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Human Waste Converter Invented at USF Recognized as Ready for Commercial Use

Created by USF Engineers, the NEWgenerator is making an impact in sustainability efforts around the world.

BEIJING, China (November 7, 2018) - An extensive effort to help solve global sanitation concerns is catapulting a team of USF engineers onto the world stage. They designed and built a solar-powered machine that generates nutrients, energy and water by safely recovering them from human wastewater.

As part of a $1.14 million grant awarded by the Bill and Melinda Gates Foundation through its Reinvented Toilet program, the NEWgenerator is currently in operation in Durban, South Africa, succeeding a 2016 field test in India. Worldwide, rapid, unplanned urbanization strains water, power and sewer systems. The NEWgenerator aims to ease that pressure on infrastructure by operating off the grid to complement sanitation facilities. Each unit is capable of serving 100 people per day.

For an innovation to have true global impact, it needs to be brought to scale by working with commercial partners for technology transfer. There are a number of patents pending for the NEWgenerator. These technologies have recently been licensed to a sanitation company in India, and a USF-affiliate startup company, BioReNEW, inc., was also launched.

Daniel Yeh, PhD, an associate professor at USF (right), poses for a photo with his students at the Reinvented Toilet Expo in Beijing, China.

Due to its success, the Gates Foundation selected USF’s NEWgenerator to be showcased at this week’s Reinvented Toilet Expo in Beijing, China, attended by key partners worldwide. Since the Reinvented Toilet Challenge launched in 2011, many international institutions and corporations have been awarded grants. However, only a small fraction are invited to the expo this week due to product maturity. The expo is dedicated to attracting customers in industry and government to accelerate commercialization. In Beijing, the NEWgenerator team will be seeking strategic partners with the goal of scaling the technology across the globe to assist communities in need.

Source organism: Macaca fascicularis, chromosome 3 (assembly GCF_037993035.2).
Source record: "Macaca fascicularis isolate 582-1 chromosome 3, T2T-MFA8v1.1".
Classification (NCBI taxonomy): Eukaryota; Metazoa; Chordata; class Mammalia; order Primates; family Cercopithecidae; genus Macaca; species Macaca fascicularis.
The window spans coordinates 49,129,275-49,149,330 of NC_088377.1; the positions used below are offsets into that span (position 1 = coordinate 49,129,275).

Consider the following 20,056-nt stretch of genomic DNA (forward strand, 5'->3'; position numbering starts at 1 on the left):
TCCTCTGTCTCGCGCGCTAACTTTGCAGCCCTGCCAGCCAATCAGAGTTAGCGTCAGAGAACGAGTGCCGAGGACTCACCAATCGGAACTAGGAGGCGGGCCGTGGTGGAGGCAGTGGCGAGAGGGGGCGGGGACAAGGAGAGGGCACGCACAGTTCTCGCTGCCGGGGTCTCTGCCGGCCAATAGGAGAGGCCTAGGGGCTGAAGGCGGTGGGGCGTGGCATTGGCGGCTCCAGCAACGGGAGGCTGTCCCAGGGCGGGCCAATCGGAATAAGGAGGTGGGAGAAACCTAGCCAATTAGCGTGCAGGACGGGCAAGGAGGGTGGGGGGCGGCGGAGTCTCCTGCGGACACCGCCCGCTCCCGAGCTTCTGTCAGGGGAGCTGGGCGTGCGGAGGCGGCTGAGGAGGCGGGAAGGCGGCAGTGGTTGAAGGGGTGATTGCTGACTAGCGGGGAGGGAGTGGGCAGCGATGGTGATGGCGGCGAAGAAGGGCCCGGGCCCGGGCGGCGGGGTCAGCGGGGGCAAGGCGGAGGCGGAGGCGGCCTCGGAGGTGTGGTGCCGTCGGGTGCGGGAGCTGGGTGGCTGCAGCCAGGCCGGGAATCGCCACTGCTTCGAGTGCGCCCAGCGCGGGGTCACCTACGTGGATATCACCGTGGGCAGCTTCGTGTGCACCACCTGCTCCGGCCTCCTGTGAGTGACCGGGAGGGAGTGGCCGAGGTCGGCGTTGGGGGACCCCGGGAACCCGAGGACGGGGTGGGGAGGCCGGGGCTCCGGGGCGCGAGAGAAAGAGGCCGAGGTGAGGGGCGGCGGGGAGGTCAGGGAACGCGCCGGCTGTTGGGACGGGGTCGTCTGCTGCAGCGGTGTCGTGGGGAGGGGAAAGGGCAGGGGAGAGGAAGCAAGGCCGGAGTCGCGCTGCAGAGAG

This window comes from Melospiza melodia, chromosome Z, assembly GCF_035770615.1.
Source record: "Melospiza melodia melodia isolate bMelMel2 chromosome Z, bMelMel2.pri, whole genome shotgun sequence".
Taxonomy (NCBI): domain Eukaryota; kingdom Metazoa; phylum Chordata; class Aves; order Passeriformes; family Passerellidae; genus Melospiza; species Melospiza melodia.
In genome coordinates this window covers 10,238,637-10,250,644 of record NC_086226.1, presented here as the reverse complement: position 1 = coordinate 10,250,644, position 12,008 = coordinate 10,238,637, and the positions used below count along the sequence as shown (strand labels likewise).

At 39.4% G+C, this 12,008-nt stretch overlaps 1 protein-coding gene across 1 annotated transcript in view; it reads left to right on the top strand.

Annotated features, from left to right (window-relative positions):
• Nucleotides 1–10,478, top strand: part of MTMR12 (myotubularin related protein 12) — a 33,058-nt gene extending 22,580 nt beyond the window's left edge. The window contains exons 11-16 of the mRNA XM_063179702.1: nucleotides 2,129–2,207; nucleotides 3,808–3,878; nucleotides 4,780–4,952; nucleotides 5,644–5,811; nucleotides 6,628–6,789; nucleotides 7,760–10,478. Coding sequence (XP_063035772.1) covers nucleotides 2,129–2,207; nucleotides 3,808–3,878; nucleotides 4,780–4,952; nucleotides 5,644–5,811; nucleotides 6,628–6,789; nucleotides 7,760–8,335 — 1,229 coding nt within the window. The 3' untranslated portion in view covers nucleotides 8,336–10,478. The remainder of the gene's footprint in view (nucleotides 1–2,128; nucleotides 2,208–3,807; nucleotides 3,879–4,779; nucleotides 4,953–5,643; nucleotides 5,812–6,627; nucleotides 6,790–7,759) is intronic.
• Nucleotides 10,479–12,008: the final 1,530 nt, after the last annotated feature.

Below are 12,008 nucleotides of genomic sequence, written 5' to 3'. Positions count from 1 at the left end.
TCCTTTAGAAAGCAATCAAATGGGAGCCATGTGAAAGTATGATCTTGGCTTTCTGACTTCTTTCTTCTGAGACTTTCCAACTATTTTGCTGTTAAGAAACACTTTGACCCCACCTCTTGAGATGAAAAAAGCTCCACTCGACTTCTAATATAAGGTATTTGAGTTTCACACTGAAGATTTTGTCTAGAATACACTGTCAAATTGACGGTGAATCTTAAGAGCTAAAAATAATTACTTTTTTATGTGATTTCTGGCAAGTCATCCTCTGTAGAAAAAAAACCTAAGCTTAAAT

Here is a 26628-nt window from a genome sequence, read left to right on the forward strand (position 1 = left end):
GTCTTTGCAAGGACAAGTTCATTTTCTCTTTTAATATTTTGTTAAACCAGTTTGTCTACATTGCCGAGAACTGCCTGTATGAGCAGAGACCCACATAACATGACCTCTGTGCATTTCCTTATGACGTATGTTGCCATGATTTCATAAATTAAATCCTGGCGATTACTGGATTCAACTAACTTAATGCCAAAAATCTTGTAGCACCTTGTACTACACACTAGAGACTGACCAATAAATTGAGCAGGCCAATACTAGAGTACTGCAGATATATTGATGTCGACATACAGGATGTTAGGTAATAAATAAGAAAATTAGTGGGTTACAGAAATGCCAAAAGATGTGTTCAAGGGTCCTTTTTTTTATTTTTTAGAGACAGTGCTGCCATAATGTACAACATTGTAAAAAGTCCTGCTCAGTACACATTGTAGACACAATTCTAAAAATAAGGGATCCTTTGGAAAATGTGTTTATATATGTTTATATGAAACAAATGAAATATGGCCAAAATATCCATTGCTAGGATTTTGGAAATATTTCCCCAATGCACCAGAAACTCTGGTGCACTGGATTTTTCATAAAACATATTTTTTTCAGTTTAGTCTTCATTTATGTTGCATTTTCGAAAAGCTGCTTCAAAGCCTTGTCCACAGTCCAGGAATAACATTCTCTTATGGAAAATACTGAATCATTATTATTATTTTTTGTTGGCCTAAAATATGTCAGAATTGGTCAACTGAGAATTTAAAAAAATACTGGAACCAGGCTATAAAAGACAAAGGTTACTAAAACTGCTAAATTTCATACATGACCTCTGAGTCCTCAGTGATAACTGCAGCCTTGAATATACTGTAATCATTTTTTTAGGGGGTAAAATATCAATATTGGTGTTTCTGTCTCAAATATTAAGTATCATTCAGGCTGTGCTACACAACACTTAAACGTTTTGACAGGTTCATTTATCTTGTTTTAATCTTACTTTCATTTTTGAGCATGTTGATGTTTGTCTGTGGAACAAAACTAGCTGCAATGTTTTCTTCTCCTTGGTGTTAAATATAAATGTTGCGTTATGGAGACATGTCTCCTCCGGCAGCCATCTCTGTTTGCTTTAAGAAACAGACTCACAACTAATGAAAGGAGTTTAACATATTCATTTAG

“In addition to partners who can help us scale the NEWgenerator for use in crowded, dense urban settings, we are also keen to connect with the humanitarian and emergency sectors,” said lead investigator Daniel Yeh, PhD, associate professor at the University of South Florida College of Engineering. “Some of the same challenges we see across the globe are found also in the U.S, especially after disasters. We would like to do something about that.”

The NEWgenerator uses a multistage disinfection process. A fine-pore microscopic membrane filter traps bacteria and viruses.Clean water that passes through is then disinfected with chlorine, similar to municipal drinking water. The recycled water can be used for toilet flushing in the sanitation facilities, thereby drastically cutting down on water demand, especially during times of drought. The water can also be used for irrigation.

The NEWgenerator exhibited in Beijing will return to the University of South Florida Tampa campus for demonstration and education. Yeh and his team have in their technology pipeline an even more advanced technology, allowing for it to handle 1000 people per day.

A video chronicling the NEWgenerator team’s journey since 2015, through field tests in India and South Africa, can be found here.

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